I recently came across a blog post where the writer discussed working on their capacity to receive. They felt that they had blocks to receiving that were preventing them from having the money and abundance they desired.
I’ve come across this concept many times in self-help/ psychology material and today I wanted to explore the topic further with the question: can you work your receiving muscle to increase your cash flows?
Advocates of ‘work your receiving’ type concepts suggest YES you can expand this capacity if you’re willing.
“Abundance shows up if we are willing to receive” is a popular concept I’ve come across.
The assumption here is that poverty or lack is the end result of being unwilling to receive. This is a fairly bold statement when you think about it but since I’ve heard it a lot I thought I would see if there’s any truth to it.
The first question that comes to mind when considering this idea is
Why would someone be unwilling to receive what they would actually really like to have?
A few examples come to mind where someone might be unwilling or uncomfortable with receiving something they would like.
- A bankrupt adult refusing money from a sibling because of potential family dramas. They might really like to have more money show up but not via a sibling they’ve had previous money dramas with.
- A feminist unwilling to have her meal paid for by a romantic date because it compromises her equality values. The feminist may really like getting a free meal but not on a romantic date.
- A doctor feeling uncomfortable about receiving a free holiday from a pharmaceutical rep because of a sense of obligation to prescribe their brand. They may really feel like a holiday but feel it’s a conflict of interest.
After writing the above examples I noticed a common theme: it’s more about the giver, or the way the offering is being delivered, rather than the offering itself. In all instances the person actually wants the thing being offered but not with the specific compromise attached. For example, the bankrupt adult would like money but not at the cost of future family dramas, the feminist would like a free meal but not at the cost of compromising her commitment to gender equality and the doctor wants a holiday but not at the cost of personal ethics.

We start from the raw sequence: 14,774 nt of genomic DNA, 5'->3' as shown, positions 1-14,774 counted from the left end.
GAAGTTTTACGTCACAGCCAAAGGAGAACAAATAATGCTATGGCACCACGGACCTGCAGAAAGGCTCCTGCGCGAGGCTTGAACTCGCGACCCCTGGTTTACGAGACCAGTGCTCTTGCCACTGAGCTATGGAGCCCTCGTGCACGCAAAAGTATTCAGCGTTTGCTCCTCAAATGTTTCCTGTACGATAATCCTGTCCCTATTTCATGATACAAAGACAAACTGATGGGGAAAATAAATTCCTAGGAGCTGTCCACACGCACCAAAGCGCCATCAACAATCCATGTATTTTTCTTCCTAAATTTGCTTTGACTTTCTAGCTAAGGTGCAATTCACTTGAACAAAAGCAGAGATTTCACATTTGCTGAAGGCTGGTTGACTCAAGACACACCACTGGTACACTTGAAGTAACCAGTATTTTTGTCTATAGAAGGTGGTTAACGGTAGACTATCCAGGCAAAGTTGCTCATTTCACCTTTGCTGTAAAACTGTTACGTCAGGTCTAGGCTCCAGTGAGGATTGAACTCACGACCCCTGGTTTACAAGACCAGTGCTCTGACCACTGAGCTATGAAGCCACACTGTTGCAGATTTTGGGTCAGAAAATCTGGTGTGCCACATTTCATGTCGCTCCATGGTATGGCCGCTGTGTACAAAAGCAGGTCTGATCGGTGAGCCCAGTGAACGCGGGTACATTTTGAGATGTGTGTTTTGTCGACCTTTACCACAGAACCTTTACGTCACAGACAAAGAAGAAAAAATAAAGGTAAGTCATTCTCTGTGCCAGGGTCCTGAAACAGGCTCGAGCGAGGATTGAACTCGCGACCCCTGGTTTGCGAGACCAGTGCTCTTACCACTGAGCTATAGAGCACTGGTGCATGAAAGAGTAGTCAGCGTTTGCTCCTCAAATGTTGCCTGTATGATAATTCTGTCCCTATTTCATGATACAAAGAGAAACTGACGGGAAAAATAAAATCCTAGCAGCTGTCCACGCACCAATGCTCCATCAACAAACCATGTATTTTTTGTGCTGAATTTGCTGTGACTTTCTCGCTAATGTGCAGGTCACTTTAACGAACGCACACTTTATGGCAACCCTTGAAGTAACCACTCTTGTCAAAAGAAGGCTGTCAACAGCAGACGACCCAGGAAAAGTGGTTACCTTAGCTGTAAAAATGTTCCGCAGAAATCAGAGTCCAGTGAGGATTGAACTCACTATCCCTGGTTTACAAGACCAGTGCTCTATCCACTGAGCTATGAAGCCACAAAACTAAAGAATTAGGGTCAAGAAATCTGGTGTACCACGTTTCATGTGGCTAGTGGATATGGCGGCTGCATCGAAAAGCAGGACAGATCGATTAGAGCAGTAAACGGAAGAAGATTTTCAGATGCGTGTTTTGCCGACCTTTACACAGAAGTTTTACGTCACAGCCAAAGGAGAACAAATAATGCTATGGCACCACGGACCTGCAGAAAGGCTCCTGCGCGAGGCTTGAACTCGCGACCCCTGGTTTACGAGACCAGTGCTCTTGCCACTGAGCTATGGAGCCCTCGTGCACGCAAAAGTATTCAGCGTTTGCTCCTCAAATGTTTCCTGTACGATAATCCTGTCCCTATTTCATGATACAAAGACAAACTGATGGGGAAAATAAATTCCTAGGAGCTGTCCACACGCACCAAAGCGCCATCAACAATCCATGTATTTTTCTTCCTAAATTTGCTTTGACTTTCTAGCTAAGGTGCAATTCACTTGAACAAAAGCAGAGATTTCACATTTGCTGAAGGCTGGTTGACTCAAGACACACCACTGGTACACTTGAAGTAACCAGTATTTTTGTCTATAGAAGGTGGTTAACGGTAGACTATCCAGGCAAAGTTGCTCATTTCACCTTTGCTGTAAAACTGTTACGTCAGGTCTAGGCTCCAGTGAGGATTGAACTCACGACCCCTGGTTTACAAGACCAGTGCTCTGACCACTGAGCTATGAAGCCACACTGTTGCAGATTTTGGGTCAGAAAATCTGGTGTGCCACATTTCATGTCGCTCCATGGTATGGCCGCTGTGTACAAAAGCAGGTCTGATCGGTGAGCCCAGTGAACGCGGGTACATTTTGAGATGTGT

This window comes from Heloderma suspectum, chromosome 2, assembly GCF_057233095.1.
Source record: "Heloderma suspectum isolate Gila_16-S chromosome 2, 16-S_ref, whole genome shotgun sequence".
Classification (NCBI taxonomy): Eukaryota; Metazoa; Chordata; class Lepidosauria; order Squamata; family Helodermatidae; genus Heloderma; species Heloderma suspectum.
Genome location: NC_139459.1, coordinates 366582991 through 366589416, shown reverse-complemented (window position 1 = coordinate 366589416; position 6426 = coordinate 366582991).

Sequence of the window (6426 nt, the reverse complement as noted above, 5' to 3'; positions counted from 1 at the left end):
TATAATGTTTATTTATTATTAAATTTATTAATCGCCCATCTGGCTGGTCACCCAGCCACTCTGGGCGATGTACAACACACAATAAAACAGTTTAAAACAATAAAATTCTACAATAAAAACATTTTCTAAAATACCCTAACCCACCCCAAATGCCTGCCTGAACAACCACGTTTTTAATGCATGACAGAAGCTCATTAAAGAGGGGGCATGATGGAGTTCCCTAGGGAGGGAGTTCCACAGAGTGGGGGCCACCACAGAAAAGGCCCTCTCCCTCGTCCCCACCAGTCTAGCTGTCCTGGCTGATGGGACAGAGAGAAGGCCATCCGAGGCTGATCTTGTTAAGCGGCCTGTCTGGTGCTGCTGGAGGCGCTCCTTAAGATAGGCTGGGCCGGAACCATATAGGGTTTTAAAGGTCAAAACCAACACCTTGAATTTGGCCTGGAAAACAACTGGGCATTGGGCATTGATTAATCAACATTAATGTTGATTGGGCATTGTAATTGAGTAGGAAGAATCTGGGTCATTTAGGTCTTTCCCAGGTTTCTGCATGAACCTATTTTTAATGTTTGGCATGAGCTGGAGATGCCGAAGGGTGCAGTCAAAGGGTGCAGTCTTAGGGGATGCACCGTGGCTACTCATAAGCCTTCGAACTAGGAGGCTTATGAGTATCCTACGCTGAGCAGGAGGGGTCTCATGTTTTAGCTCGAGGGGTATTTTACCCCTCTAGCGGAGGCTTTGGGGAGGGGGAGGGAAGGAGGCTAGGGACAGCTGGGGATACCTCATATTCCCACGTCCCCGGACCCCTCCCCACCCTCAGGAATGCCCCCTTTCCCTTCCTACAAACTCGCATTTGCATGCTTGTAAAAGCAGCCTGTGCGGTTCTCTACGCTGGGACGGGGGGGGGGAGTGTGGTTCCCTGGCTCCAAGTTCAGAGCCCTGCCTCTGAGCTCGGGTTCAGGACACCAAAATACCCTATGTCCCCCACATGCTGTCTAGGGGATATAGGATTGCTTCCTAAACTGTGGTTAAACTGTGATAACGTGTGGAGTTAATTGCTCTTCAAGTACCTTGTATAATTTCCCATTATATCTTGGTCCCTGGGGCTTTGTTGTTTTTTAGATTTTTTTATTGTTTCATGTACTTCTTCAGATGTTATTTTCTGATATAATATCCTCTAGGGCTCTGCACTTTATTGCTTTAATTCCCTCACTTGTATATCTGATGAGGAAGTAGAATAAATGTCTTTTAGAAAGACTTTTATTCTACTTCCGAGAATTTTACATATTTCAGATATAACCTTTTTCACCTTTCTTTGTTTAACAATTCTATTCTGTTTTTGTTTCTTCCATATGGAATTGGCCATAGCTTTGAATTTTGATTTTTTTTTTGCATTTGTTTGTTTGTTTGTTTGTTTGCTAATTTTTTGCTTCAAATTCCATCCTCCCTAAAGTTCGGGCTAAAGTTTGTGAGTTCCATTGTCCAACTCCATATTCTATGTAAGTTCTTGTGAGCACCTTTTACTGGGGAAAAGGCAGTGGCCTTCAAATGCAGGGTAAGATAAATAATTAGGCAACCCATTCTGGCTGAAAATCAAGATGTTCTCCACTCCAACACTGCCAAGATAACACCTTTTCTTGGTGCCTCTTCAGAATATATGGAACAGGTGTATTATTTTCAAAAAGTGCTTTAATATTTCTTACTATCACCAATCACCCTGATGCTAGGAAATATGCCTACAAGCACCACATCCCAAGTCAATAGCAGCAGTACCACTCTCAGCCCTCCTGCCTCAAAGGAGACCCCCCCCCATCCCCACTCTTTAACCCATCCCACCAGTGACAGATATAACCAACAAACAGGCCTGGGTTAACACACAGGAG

It’s not that those people don’t want to receive generally, or that their receiving capacity is weak. They might be quite willing to receive in a million other ways. It’s that the trade offs, in those particular instances aren’t worth it for them. They’ve assessed the situation and made a choice based on what they believe will deliver them the best outcome, otherwise they probably wouldn’t make that choice. They may actually be choosing to receive the fullness of what’s available by making informed choices, weighing up options and choosing what feels right for them.
Having said that, some people with low self worth may feel uncomfortable with receiving more generally and may feel undeserving money.
For these people I don’t think working the receiving capacity is necessarily helpful though (and is that even possible?) Anything they try to receive is just going to bump up against their core beliefs. How do you make yourself receive when some part of you is in conflict with what’s being offered?
I think what works better than trying to develop the receiving muscle is tapping into intrinsic motivation and the innate desire we all have to create something. You may not like yourself but somewhere within is the drive to create something you do like. And that’s where you can make some $$
I believe everyone has an inner being that wishes to create something worthwhile in this lifetime whether that be a business, an artistic endeavor, or work outcomes for a company or cause. There’s a zest for improvement and creation in each one of us and once we tap into it the ego jumps on board sooner or later. Once we begin creating what we want to create self worth follows naturally in time.
A great book that explores this process further is Robert Fritz’s The Path of Least Resistance. It’s probably one of the most helpful self-help books I’ve come across on my journey and it helped me realise where I truly can add value to the world, and my potential to trade that for $.
The Truth about Mental Health blog is an affiliate of Dr Kelly Brogan, Holistic Woman’s Health Psychiatrist. Check out her 44 day online course that explores holistic interventions like diet, meditation, exercise and mindset.